Cycling UK also wants Bikeability on national curriculum - but reasoning is entirely different

A personal injury lawyer has called for cycle training to be made compulsory in schools – but while that is a view shared by cycle campaigners, the reasoning why it would be beneficial is entirely different.

Louise Plant, head of personal injury at solicitors Prettys, which has offices in Ipswich and Chelmsford, says that the severity of injuries sustained by cyclists her firm represents is getting more severe.

She argues that by making “cycling proficiency” – nowadays known as Bikeability – mandatory for schoolchildren, they will become more confident riders.

That’s a view shared by Cycling UK, which in its briefing note on cycle training, calls for Bikeability to be added to the national curriculum, and for all schoolchildren to be given the chance to participate in it.

The national cycling charity highlights that one of the benefits of teaching children cycle safety at school is that it will also make them more understanding of the issues faced by vulnerable road users should they start driving motor vehicles in later life.

However, the lawyer seems to throw the onus for their safety entirely on cyclists.

She said: “As vulnerable road users, cyclists need to ensure that they have taken sufficient steps to protect themselves from accidents and injuries – in a collision with a motor vehicle, it tends to be the case that it is the cyclist who will come off worse.

“The cases that we deal with involving cyclists relate to claimants who have suffered more serious injuries including broken bones, serious spinal injuries and in some cases head and fatal injuries. The fallout from these accidents in terms of the life-changing injuries that those claimants have suffered is wide-ranging.

“The government need to continue to increase cycling safety awareness to help tackle the severity of injuries we are seeing,”

She urged that “better [cycling] networks should be a core focus within city and town centres as well as main roads as part of the government’s green transport plan, and children should be encouraged to get involved in cycling safety programmes to gain skills that will remain with them through to adulthood.”

Few cyclists would argue with that, but the firm’s press release suggested that would remove riders from busier, more congested roads – somewhere that many more experienced and confident cyclists willingly ride, especially if any dedicated cycling infrastructure running alongside is sub-par, or shared with pedestrians.

Plant continued: “Ensuring everyone is educated in cycling safety throughout the school network as a starter, and encouraging more employers to introduce cycling initiatives will ensure individuals are both more confident and likely to comply with safety suggestions which will prevent or reduce the extent of injuries.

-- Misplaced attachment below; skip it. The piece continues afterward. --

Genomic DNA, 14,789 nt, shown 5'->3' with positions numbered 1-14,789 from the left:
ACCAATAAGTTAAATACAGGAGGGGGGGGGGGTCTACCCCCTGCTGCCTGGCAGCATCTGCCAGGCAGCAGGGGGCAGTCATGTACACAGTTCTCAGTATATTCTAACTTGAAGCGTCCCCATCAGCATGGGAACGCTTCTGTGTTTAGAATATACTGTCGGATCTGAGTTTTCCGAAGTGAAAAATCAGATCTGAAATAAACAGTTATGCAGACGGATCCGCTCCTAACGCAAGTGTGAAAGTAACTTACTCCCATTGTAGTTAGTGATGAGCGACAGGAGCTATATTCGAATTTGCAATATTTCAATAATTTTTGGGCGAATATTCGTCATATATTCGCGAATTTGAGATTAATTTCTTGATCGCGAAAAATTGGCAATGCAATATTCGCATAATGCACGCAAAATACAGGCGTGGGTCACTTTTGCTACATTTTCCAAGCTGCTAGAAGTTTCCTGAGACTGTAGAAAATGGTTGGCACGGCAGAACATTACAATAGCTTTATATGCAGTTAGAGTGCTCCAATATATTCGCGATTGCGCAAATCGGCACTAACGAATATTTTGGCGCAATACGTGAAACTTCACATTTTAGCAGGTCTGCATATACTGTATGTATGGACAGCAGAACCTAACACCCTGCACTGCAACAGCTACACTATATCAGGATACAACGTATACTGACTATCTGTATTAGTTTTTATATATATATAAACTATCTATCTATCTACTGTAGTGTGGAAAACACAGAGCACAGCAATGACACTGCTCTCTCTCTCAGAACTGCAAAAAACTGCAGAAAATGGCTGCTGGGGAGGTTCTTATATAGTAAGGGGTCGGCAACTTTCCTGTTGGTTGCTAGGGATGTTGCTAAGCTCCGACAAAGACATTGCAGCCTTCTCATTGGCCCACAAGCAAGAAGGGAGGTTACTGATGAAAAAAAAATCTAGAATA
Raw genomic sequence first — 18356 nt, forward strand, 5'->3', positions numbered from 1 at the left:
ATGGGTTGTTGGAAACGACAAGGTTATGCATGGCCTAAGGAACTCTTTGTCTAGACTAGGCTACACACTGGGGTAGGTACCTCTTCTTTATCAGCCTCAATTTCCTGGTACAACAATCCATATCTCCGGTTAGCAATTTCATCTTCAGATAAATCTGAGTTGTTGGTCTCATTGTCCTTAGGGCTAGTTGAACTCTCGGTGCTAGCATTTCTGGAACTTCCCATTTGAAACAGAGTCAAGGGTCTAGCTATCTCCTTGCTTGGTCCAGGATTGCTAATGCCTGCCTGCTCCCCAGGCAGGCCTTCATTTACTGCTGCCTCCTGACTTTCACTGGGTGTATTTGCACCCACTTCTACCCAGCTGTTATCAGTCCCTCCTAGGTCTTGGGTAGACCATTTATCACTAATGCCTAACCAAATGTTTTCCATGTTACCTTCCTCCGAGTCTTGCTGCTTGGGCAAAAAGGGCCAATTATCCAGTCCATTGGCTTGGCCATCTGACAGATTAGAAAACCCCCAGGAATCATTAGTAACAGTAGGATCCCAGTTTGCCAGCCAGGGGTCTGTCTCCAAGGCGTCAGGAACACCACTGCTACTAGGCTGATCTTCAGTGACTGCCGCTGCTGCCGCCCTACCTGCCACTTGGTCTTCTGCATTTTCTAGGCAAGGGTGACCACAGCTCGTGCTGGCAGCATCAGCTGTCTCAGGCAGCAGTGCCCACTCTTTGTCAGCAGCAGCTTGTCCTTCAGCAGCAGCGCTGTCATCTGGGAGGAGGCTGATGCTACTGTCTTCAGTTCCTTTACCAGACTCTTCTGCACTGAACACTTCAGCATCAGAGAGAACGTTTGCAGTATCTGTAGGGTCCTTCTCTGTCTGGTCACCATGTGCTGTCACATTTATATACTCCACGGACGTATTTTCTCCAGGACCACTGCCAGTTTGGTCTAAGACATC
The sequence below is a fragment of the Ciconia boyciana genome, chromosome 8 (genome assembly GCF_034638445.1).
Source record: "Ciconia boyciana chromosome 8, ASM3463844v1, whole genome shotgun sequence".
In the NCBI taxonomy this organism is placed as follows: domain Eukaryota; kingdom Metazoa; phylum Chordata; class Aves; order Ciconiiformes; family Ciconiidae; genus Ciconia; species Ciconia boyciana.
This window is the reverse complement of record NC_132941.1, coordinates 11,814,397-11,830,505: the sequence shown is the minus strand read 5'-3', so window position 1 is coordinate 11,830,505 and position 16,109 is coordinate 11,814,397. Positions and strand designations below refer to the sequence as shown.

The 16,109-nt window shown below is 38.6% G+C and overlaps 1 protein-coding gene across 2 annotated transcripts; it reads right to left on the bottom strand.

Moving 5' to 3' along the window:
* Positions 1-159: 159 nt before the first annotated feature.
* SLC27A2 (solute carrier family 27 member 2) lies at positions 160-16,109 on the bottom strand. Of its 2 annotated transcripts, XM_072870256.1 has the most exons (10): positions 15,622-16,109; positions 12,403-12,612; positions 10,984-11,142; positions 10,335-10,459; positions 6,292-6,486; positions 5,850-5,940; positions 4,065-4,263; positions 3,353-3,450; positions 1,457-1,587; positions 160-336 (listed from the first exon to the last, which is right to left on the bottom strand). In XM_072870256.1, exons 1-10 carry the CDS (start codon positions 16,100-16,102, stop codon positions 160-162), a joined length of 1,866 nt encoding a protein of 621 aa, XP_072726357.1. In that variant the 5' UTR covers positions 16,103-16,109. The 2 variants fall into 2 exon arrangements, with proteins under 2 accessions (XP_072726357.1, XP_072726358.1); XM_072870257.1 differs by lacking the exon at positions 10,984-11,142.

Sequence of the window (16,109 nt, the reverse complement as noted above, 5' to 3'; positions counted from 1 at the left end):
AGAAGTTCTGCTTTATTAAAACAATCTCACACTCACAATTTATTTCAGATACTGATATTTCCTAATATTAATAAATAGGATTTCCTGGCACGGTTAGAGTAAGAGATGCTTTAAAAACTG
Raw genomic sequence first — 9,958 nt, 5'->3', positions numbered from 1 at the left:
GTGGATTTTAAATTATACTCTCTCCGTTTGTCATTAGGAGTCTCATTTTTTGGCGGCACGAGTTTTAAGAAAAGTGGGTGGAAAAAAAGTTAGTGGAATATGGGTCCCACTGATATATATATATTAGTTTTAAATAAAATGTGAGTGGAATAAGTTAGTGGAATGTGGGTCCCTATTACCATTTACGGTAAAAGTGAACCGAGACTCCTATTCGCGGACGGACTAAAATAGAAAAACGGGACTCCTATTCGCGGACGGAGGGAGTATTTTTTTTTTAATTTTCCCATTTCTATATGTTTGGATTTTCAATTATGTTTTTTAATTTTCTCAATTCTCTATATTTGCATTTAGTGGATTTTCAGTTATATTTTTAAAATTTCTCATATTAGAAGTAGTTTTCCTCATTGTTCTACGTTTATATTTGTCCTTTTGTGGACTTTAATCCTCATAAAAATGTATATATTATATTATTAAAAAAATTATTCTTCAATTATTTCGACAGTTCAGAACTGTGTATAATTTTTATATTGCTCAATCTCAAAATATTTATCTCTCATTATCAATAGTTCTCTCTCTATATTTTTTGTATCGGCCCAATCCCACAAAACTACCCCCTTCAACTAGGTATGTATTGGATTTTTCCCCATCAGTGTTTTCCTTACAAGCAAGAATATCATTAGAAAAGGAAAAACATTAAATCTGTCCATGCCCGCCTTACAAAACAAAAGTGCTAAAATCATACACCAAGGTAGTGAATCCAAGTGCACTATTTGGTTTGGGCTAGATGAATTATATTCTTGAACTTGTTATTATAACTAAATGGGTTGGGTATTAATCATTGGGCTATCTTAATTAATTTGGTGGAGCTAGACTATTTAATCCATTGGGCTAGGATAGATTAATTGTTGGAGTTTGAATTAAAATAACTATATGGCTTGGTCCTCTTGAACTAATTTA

“These largely focus on carrying and using, when necessary, protective and visible clothing, lights and puncture repair kits, as well as having your bike regularly checked to ensure it is road worthy.”

“Addressing awareness from an early age is the first step to a knowledgeable community of road users and cyclists, where the opportunity to preserve the popularity of cycling is extended,” she added.

Duncan Dollimore, Cycling UK’s head of campaigns, told road.cc: “Giving children the confidence and skills to cycle has huge benefits for their long-term health and wellbeing, so Cycling UK welcomes Prettys' contribution to cycle training debate.

"But despite their best intentions, we’d take issue with the suggestion that it’s needed because it’s their responsibility to ensure they’ve taken sufficient steps to protect themselves from accidents and injuries.

“Vulnerable road users aren’t vulnerable because they decide to walk or cycle, they’re vulnerable due to the risks presented by the drivers of larger vehicles," he continued.

"The road safety conversation should therefore start with the question of how that risk is reduced, not what the vulnerable road user should do to protect themselves, which is just looking through the wrong end of the telescope,” he added.  

Born in Scotland, Simon moved to London aged seven and now lives in the Oxfordshire Cotswolds with his miniature schnauzer, Elodie. He fell in love with cycling one Saturday morning in 1994 while living in Italy when Milan-San Remo went past his front door. A daily cycle commuter in London back before riding to work started to boom, he's been news editor at road.cc since 2009. Handily for work, he speaks French and Italian. He doesn't get to ride his Colnago as often as he'd like, and freely admits he's much more adept at cooking than fettling with bikes.